We have already looked at the narrative of the painting in our analysis now we want to turn attention to experience. If there are characters in the scene how do we feel about them? Take some time here to assess your feelings and what promotes them. As in a film we react to different characters in different ways. The director wants us to feel differently about the different characters in the film and the actors try to elicit these emotions from the audience. How do the actors in the painting want us to respond to them? And how are we responding? Spend time with the feelings, notice and dwell with them. After spending a little time with the actors, turn your attention to the scenery. Film directors use the scene to create atmosphere and again atmosphere is something we react to emotionally. How are you reacting to the scene the painter has created? What emotions/feelings are created? Now let the whole scene, actors and scenery unfold together and playout.
As touched on earlier, seeing a painting can be approached as a kind of non verbal conversation. There are at least two people, the painter and the viewer in the conversation but there may be painted characters in the conversation as well. Consider also the current viewer and the original viewer as participants in the conversation over time. Dwell some time with each person and ‘listen’ to them, how do you feel towards them? Compare this with a ‘real life’ conversation with people you met for the first time and how you felt about them, what is it about different people that elicits different emotional responses from us? We often assess the authenticity of those we meet, how much we can trust them. How authentic are the various characters in the conversation you are having introduced to you through the painting?
A note on abstract painting
Until around 1900 most painting was representational/figurative and as we have seen the representation of a three dimensional world, in paint, on a two dimensional surface, was the creation of an illusion. The illusory nature of representational painting is one reason why painters turned to something we call abstract art. That is, painting which does not make use of representations of the world. While abstract painting is often considered difficult to understand, from a dharmic perspective it is actually easier to respond to, as a layer of artificiality, one layer of illusion, has already been removed. Through abstract and semi abstract painting painters can create images to which we can respond directly without interpretation. It is perhaps interesting to note that there is not really an equivalent to abstract art in film making. Film is moving photography and photography uses light not imagination to capture images. The only way for film to be abstract would be through animation. In a sense abstract painting is already animated, it’s just that the animation happens in the mind rather than on film. This makes it far more interesting than an abstract film could be. An abstract film would be one interpretation and the person whose interpretation it is, is not us. When we see an abstract painting, the sequence of images and resultant thoughts and emotions are uniquely ours.
As well as characters and a setting, painters, unlike film directors, have total control over the whole work. Paintings are crafted from raw material, not already formed actors with minds of their own in a world that already exists. In painting there is nothing at all until the painter creates it. The elements a painter uses to create the world of the painting – paint, colour, tone, marks, texture, etc., are as interesting to see as the characters, if any, that inhabit the world.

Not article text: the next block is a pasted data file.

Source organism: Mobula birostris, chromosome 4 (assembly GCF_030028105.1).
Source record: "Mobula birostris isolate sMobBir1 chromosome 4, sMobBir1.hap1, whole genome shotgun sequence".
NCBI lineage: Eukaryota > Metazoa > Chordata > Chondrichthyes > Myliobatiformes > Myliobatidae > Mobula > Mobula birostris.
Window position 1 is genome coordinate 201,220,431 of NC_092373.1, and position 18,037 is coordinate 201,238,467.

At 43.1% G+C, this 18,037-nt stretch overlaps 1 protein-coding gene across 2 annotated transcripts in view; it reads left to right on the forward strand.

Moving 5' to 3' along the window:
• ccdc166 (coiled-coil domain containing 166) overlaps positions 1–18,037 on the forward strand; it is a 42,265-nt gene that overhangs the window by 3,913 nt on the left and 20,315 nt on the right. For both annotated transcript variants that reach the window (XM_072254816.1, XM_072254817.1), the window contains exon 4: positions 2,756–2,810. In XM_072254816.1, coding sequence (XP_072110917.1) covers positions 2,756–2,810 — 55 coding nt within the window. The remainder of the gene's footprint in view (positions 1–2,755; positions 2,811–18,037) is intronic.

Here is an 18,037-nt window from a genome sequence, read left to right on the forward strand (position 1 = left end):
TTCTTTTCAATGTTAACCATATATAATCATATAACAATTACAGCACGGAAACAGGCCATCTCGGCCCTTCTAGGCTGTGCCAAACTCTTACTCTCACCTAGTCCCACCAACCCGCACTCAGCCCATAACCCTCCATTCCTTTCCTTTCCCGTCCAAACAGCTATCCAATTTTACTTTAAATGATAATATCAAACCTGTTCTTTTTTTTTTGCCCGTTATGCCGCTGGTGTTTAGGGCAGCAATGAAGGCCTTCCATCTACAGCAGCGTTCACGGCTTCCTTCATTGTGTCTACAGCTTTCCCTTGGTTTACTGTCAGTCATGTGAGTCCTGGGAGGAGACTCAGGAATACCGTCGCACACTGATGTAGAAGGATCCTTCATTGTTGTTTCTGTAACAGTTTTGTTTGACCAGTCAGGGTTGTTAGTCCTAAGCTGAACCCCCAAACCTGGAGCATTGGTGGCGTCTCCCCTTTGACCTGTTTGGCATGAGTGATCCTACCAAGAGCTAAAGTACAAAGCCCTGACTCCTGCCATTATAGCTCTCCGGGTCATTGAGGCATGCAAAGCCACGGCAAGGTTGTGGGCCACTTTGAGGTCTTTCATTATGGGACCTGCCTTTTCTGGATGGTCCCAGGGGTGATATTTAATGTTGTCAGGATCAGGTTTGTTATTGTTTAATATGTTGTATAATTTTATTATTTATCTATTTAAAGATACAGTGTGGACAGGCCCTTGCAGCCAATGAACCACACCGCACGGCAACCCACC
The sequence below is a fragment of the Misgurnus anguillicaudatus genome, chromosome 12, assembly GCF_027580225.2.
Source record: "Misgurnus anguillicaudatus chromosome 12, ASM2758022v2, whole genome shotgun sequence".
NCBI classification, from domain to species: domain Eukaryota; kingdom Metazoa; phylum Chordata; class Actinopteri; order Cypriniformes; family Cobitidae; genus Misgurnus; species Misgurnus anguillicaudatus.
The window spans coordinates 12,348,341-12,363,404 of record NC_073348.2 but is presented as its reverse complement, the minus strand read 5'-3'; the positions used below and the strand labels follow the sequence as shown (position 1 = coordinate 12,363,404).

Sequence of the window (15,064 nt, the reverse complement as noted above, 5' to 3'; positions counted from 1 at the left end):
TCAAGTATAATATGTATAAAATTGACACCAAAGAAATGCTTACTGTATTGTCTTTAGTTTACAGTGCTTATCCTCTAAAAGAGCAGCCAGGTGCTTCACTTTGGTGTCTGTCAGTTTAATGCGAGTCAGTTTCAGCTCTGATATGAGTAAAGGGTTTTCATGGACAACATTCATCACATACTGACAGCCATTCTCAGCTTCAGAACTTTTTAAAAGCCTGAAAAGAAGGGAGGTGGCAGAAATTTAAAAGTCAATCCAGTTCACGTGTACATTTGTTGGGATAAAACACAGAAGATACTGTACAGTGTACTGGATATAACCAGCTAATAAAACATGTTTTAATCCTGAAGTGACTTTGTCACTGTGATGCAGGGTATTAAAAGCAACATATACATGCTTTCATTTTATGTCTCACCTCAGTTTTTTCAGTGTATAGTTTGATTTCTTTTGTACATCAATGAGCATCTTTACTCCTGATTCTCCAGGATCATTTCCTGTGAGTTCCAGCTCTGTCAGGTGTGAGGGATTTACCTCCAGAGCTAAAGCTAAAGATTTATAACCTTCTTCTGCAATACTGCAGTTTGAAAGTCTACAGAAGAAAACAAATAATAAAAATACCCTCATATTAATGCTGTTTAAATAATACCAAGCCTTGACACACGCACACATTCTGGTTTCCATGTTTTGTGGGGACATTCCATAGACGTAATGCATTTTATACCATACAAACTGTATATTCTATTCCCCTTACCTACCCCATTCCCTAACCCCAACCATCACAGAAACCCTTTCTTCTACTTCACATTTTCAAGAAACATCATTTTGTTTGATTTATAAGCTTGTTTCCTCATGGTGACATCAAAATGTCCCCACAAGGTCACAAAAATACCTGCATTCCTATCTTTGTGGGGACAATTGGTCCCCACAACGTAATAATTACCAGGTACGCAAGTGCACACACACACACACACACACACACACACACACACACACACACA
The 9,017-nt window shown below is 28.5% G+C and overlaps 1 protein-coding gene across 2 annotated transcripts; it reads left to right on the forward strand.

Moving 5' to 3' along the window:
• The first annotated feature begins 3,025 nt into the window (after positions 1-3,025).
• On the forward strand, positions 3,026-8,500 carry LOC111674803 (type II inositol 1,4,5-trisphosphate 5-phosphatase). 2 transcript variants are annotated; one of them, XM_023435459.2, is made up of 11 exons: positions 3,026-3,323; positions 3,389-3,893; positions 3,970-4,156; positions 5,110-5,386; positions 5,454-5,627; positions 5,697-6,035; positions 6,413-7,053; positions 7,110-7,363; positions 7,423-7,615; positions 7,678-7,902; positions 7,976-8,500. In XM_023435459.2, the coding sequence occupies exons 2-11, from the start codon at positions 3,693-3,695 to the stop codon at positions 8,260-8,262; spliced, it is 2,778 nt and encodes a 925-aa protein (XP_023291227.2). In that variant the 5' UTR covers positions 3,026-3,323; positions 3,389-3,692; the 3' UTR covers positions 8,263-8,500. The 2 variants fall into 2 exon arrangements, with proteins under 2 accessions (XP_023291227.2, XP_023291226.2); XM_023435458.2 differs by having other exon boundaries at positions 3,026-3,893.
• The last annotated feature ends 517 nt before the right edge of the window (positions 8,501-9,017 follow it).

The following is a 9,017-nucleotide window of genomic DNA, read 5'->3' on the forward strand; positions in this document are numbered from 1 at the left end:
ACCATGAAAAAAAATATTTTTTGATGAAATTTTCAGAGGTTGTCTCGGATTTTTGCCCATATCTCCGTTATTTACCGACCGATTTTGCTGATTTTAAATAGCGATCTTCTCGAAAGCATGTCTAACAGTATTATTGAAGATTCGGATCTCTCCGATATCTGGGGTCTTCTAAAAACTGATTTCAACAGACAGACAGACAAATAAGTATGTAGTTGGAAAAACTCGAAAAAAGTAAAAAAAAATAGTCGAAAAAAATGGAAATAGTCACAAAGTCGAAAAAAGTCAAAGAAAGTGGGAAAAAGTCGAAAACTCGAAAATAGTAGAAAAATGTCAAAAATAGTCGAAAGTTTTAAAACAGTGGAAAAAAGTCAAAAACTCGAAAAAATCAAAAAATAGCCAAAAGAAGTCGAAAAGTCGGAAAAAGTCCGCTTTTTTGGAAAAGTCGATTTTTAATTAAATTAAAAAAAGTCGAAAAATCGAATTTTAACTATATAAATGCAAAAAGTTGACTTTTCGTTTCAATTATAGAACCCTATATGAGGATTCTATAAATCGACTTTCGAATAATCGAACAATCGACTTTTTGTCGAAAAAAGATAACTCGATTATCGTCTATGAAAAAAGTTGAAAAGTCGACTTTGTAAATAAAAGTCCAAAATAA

A painting may seem static but seeing it takes time. It sounds obvious but seeing a painting happens over time and each moment is a different moment in time, like a different frame of a film. It is useful to keep this in mind as we see. Let your eye move over the painting. Your eye moves over the surface of the painting over time, each moment the image/frame is different but closely related to the frame before. Like listening to a symphony, the passage of time brings closely related sounds initiated from different instruments.
Seeing a painting produces similar images produced by different colours, tones, representations. In a symphony we can focus on a particular instrument, say the violins and isolate it from the whole, in the painting we can focus on a particular element, colour for instance. Does one colour predominate? Does a colour occur in different places in different intensities in different volumes? How is one colour placed against others? Do colours blend together or contrast with adjacent colours? What reaction does this create in you? Sense how the colour/s affects your feelings.
A thing about painting and why it is particularly human is that the image is made up of marks made by the human hand eye combination – unlike photography for instance where marks are made by photons of light. It is then worth looking at the marks that make a painting. Things to consider; sensitivity, hesitancy, movement, confidence, speed, labour, effect, affect, technique. Because in this section we are considering experience rather than analysis, focus on how you react to the marks, how you feel when seeing them.
Depending on the painting there may be other elements besides colour and marks that can catch the interested seeing eye and can be explored, but these two provide a good starting point and guide to the process.
Finally, although this may also be the initial approach, simply sit, or stand, with the painting; no Intention, no analysis, no exploring, simply be with the painting.
The dharma of looking and seeing
The exercises above focus on two different approaches to experiencing painting. But the suggestion is that painting is perhaps enjoyed the most by a combination of both techniques operating almost seamlessly together. At times looking analytically and then dwelling with the felt affect. This is probably using the right and left hand hemispheres of the brain alternatively and in conjunction not favouring one over the other which is perhaps why it feels good to do!
Experiencing a great painting in this way I think can become a form of meditative enquiry. Dwelling with a painting can encourage experiences of being. An experience not based in language or thought or subject object dualism, but in wonder.
The link below is to the mindfulness teacher and artist I mentioned at the top of this piece.
If you have any thoughts on seeing painting as a dharmic process please do write a comment, I would love to hear from you.